Diversity: A Must for Startups, Venture Capital
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Diversity: A Must for Startups, Venture Capital

Photo by:   Matheus Viana, Unsplash
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Sofía Hanna By Sofía Hanna | Journalist and Industry Analyst - Thu, 01/19/2023 - 09:00

While venture capital investment has increased in recent years, much of this capital does not reach minorities, writes Liliana Reyes, CEO, Mexican Private Equity Association, in MBN. Cryptocrime reached a record high of US$20 billion in 2022, linked to the value of cryptocurrency transactions tied to illicit activity. Meanwhile, Ualá announces new services for Mexican users. Finally, Latin America’s GDP could grow by 1% in 2023, a sharp drop from 2022’s 3.8%. 


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Diversity, Social Inclusion an Ongoing Issue for Private Equity

Mexico’s private equity industry has grown over 12 percent annually in the last 20 years. Despite the growth in venture capital investment seen in recent years, oftentimes these funds do not reach startups led by women or minorities, writes Reyes. “While we must continue to work toward closing the gender equity gap and, above all, to generate safe spaces for women, it is also important to start addressing the issue of social inclusion.” 


Crypto Crime Reaches New High: US$20 billion in 2022

Little to poor regulatory oversight, pseudonymity and the irreversible nature of crypto transactions made them a perfect getaway car for cybercriminals. Therefore, despite the successive collapse of several cryptocurrency firms throughout 2022, the value of cryptocurrency transactions tied to illicit activity inflated to a new estimated high of US$20.1 billion in 2022, according to a report by Chainalysis. With the value of crypto diminished, the volume of crypto transactions tied to scams, ransomware, terrorism financing and human trafficking fell as criminals turned toward other activities. Instead, there has been an observed uptick in attacks involving remote-banking trojans, malware designed to steal privileged credentials, phishing attacks, credit card harvesting and other attacks that look to make off with conventional currency, notes email security company Proofpoint.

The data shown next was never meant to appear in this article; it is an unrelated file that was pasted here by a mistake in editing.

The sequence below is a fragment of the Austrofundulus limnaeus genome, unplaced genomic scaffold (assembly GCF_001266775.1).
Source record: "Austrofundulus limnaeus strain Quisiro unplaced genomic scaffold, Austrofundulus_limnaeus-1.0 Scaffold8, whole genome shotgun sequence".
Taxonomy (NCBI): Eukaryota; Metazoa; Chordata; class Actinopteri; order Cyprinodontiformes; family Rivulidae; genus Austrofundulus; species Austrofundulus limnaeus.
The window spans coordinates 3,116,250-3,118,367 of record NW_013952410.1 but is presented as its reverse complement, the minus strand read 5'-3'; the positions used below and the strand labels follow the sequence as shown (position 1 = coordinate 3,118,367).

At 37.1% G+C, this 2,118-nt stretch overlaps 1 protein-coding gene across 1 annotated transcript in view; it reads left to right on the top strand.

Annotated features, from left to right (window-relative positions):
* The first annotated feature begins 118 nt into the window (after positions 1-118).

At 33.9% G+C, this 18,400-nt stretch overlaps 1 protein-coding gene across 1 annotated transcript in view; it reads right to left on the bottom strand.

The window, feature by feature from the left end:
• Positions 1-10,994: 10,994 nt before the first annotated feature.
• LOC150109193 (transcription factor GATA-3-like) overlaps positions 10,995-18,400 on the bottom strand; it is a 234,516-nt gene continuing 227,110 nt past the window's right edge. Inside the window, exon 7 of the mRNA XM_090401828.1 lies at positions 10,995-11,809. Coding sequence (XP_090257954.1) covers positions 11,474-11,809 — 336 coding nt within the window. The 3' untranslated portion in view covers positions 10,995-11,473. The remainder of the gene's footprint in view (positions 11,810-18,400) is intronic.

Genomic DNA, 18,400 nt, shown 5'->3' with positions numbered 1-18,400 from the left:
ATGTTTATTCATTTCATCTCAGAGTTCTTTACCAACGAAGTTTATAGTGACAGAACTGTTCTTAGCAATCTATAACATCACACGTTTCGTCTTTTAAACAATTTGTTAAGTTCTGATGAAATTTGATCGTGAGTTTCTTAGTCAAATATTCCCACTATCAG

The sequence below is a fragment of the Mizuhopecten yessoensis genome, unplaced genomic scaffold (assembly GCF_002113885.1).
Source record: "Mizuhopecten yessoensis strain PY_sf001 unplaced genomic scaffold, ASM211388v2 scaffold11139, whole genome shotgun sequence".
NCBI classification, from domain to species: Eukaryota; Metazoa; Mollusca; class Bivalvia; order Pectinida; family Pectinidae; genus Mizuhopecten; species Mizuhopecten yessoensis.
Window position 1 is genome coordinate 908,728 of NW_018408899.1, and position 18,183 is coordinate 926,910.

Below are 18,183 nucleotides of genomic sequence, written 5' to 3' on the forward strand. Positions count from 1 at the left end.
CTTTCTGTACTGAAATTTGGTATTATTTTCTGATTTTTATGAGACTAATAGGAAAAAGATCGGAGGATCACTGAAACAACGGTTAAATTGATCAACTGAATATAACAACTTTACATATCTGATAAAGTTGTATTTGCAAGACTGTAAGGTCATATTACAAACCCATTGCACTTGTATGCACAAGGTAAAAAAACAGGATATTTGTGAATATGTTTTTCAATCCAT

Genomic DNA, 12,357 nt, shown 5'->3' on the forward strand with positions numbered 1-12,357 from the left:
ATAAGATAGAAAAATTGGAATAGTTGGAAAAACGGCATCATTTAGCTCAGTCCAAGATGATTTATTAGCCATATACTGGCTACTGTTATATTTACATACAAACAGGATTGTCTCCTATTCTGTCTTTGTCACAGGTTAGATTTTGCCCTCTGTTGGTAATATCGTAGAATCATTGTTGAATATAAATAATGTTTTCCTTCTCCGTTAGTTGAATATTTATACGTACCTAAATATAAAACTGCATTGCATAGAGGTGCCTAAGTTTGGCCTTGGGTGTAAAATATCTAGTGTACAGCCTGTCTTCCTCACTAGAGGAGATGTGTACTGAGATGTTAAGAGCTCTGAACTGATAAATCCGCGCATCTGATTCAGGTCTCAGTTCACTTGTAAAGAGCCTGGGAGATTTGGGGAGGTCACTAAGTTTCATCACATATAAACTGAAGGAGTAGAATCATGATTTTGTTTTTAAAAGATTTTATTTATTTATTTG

Ualá Continues Investing in the Mexico

Ualá ABC announces a new mode that will allow users to pay bills and buy airtime instantly and without commissions. The company has been gradually adapting its financial services to the Mexican market and introducing new functionalities tailored to the country. “Aiming to improve and simplify the user experience and the management of personal finances, the app launched a new feature that will allow users to pay their electricity, water and gas bills, buy cell phone airtime and pay for other services directly from their mobile application,” says the company in a press release.


Latin America’s GDP Growth to Drop in 2023: Moody’s

The GDP of Latin America could grow by 1% in 2023, which denotes a sharp drop from 2022’s 3.8%, reports Moody’s. Expectations show that a slowdown in productive activity will strongly affect the region's GDP. This potential slowdown had been expected since last year, even though the region had not experienced economic declines like those seen in the rest of the world. Latin America’s economic slowdown “reflects both the monetary authorities’ efforts to control inflation and the side effects of an inauspicious global outlook. Somewhat sluggish growth in the US and China is expected to dampen demand for exports while rising US interest rates are likely to mean that financial conditions will remain tight,” writes the World Bank.

Photo by:   Matheus Viana, Unsplash

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